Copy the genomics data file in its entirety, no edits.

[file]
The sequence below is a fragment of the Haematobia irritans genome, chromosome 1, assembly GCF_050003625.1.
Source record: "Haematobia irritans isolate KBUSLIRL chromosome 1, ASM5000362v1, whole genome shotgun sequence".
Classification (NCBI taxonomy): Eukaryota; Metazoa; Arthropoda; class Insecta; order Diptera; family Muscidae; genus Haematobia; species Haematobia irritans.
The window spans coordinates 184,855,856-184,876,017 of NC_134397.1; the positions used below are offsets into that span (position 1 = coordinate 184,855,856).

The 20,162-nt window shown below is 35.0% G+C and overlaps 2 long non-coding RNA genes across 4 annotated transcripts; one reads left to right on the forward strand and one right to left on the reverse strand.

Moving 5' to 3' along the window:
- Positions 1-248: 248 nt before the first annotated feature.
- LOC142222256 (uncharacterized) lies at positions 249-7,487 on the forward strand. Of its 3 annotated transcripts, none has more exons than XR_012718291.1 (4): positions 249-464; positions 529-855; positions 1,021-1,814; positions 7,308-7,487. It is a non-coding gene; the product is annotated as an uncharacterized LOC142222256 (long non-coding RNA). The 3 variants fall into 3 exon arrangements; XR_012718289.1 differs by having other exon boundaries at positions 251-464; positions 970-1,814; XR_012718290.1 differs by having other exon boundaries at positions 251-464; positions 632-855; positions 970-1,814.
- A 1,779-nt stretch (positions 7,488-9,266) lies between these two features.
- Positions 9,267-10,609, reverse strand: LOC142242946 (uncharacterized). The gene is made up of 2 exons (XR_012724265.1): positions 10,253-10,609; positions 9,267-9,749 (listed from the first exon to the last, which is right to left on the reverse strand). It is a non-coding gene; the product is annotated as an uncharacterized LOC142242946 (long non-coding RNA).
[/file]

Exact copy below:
The sequence below is a fragment of the Haematobia irritans genome, chromosome 1, assembly GCF_050003625.1.
Source record: "Haematobia irritans isolate KBUSLIRL chromosome 1, ASM5000362v1, whole genome shotgun sequence".
Classification (NCBI taxonomy): Eukaryota; Metazoa; Arthropoda; class Insecta; order Diptera; family Muscidae; genus Haematobia; species Haematobia irritans.
The window spans coordinates 184,855,856-184,876,017 of NC_134397.1; the positions used below are offsets into that span (position 1 = coordinate 184,855,856).

The 20,162-nt window shown below is 35.0% G+C and overlaps 2 long non-coding RNA genes across 4 annotated transcripts; one reads left to right on the forward strand and one right to left on the reverse strand.

Moving 5' to 3' along the window:
- Positions 1-248: 248 nt before the first annotated feature.
- LOC142222256 (uncharacterized) lies at positions 249-7,487 on the forward strand. Of its 3 annotated transcripts, none has more exons than XR_012718291.1 (4): positions 249-464; positions 529-855; positions 1,021-1,814; positions 7,308-7,487. It is a non-coding gene; the product is annotated as an uncharacterized LOC142222256 (long non-coding RNA). The 3 variants fall into 3 exon arrangements; XR_012718289.1 differs by having other exon boundaries at positions 251-464; positions 970-1,814; XR_012718290.1 differs by having other exon boundaries at positions 251-464; positions 632-855; positions 970-1,814.
- A 1,779-nt stretch (positions 7,488-9,266) lies between these two features.
- Positions 9,267-10,609, reverse strand: LOC142242946 (uncharacterized). The gene is made up of 2 exons (XR_012724265.1): positions 10,253-10,609; positions 9,267-9,749 (listed from the first exon to the last, which is right to left on the reverse strand). It is a non-coding gene; the product is annotated as an uncharacterized LOC142242946 (long non-coding RNA).